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J Matern Fetal Neonatal Med. 2014 Mar;27(4):338-41. doi: 10.3109/14767058.2013.816279. Epub 2013 Jul 16.

Does genital tract GBS colonization affect the latency period in patients with preterm premature rupture of membranes not in labor prior to 34 weeks?

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  • 1Department of Obstetrics, Gynecology and Women's Health, UMDNJ - New Jersey Medical School , Newark, NJ , USA.

Abstract

OBJECTIVE:

To determine if genital tract colonization with GBS at the time of preterm premature rupture of membranes (PPROM) affects the latency period.

STUDY DESIGN:

A retrospective cohort study was performed of all gravidas admitted with PPROM between 23 and 34 weeks of gestation from 1 January 2003 to 29 February 2012. Vaginal/rectal specimens for GBS were performed on admission. The latency period and infectious complications were evaluated in GBS-positive and GBS-negative groups.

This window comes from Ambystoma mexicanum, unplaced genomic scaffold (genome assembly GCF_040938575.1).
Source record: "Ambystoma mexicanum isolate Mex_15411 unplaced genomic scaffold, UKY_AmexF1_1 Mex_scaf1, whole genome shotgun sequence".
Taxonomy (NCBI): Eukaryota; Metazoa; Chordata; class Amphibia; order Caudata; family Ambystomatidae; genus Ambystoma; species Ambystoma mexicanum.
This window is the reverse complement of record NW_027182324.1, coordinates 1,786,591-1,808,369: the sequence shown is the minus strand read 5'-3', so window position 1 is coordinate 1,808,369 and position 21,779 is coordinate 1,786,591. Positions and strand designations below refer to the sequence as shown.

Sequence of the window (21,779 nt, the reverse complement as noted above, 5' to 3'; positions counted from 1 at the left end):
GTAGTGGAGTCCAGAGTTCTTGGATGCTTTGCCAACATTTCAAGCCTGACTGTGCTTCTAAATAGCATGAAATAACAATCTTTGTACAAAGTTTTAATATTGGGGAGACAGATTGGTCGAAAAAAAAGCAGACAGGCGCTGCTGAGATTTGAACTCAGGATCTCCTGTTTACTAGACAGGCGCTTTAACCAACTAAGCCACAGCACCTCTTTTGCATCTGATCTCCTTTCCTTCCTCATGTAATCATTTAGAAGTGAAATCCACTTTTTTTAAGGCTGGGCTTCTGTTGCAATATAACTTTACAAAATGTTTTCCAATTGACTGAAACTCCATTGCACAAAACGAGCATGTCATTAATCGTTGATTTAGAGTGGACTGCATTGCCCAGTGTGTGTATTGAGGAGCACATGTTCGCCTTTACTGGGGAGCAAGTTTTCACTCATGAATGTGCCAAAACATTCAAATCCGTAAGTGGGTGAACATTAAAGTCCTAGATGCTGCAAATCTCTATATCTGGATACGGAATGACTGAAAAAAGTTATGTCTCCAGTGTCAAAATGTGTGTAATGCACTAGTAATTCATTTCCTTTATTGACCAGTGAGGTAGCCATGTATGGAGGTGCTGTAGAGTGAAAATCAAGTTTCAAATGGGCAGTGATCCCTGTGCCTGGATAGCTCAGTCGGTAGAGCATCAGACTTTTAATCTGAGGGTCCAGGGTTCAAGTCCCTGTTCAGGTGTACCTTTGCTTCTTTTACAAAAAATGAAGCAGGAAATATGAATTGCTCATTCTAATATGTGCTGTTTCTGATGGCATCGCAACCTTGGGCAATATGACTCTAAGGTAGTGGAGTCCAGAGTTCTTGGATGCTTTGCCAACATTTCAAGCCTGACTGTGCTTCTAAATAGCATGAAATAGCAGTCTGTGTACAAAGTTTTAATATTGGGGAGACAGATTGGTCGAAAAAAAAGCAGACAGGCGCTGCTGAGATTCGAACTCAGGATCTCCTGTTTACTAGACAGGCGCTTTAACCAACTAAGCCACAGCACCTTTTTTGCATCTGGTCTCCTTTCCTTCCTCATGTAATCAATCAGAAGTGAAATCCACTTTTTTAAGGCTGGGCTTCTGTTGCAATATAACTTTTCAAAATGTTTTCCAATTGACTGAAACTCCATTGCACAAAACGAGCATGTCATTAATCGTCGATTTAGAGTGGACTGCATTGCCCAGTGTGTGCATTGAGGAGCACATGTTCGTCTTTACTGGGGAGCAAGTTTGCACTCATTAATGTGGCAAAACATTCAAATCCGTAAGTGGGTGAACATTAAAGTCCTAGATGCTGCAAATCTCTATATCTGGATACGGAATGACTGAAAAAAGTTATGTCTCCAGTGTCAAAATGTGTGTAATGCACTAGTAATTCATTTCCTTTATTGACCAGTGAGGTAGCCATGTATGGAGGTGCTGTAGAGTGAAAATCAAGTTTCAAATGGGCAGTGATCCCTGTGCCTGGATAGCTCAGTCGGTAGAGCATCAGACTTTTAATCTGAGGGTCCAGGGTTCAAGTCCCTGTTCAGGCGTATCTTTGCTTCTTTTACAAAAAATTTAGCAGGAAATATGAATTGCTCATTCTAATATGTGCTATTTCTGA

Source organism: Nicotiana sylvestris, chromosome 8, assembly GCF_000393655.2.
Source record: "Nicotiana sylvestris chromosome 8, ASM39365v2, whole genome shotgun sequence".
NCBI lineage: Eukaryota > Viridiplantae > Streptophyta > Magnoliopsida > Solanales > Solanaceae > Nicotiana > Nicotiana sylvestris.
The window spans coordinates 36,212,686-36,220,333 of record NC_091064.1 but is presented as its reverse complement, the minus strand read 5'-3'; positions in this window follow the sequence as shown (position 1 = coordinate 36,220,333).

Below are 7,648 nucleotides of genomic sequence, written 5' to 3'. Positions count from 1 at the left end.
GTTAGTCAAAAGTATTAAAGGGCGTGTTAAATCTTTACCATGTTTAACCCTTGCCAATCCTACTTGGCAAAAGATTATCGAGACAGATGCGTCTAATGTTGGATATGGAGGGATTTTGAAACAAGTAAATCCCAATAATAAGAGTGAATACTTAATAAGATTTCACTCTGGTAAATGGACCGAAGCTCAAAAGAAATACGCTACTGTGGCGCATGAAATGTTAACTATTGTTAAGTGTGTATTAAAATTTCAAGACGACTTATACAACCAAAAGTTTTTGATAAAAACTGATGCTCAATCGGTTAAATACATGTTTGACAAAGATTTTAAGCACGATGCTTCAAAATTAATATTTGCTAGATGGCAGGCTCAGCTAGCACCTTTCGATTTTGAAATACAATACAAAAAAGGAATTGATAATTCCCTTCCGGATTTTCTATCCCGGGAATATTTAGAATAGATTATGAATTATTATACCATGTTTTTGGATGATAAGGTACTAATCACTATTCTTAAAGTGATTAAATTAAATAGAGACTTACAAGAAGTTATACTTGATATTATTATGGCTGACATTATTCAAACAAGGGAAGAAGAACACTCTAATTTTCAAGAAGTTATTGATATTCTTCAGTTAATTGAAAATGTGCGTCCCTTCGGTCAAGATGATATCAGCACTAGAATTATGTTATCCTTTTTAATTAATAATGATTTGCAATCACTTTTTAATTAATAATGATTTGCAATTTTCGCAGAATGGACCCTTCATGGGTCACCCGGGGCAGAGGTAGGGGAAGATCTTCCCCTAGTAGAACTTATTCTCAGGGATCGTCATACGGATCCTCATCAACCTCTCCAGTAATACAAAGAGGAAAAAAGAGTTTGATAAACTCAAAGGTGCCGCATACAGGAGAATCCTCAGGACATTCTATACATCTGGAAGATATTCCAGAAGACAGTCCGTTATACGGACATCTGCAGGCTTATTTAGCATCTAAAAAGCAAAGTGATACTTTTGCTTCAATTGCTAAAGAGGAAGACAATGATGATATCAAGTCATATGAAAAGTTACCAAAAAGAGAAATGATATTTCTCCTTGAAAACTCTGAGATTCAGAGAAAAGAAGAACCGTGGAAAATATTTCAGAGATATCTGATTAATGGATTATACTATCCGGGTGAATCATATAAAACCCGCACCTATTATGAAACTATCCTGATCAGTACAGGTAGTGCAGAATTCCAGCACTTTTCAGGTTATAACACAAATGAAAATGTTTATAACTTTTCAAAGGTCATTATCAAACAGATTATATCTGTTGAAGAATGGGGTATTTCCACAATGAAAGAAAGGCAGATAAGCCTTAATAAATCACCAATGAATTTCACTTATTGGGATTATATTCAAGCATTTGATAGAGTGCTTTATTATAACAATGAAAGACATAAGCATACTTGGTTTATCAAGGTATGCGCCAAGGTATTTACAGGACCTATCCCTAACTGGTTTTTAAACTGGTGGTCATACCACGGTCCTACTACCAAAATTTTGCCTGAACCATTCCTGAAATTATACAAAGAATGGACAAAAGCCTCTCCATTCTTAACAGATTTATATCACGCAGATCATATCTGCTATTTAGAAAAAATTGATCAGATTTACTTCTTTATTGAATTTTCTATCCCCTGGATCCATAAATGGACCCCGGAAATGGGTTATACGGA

RESULTS:

Hundred and eighty-nine women were identified with PPROM, 177 meet the inclusion criteria. 60 patients were GBS positive on admission, 117 were GBS negative. Median latency period in GBS-positive and GBS-negative groups did not differ (6.8 versus 7.3 days, p = 0.384). Risk of intra-amniotic, wound infection, maternal and neonatal sepsis, and composite infectious morbidity did not differ between the GBS-positive and GBS-negative groups. Among patients who underwent cesarean delivery, GBS-negative group had a higher risk of endomyometritis (25%) compared to the GBS-positive group (6%), p = 0.05.

CONCLUSION:

GBS genital tract colonization on admission does not appear to affect the latency period or increase the risk of intra-amniotic infection in patients with PPROM.

PMID:
23777279
[PubMed - indexed for MEDLINE]
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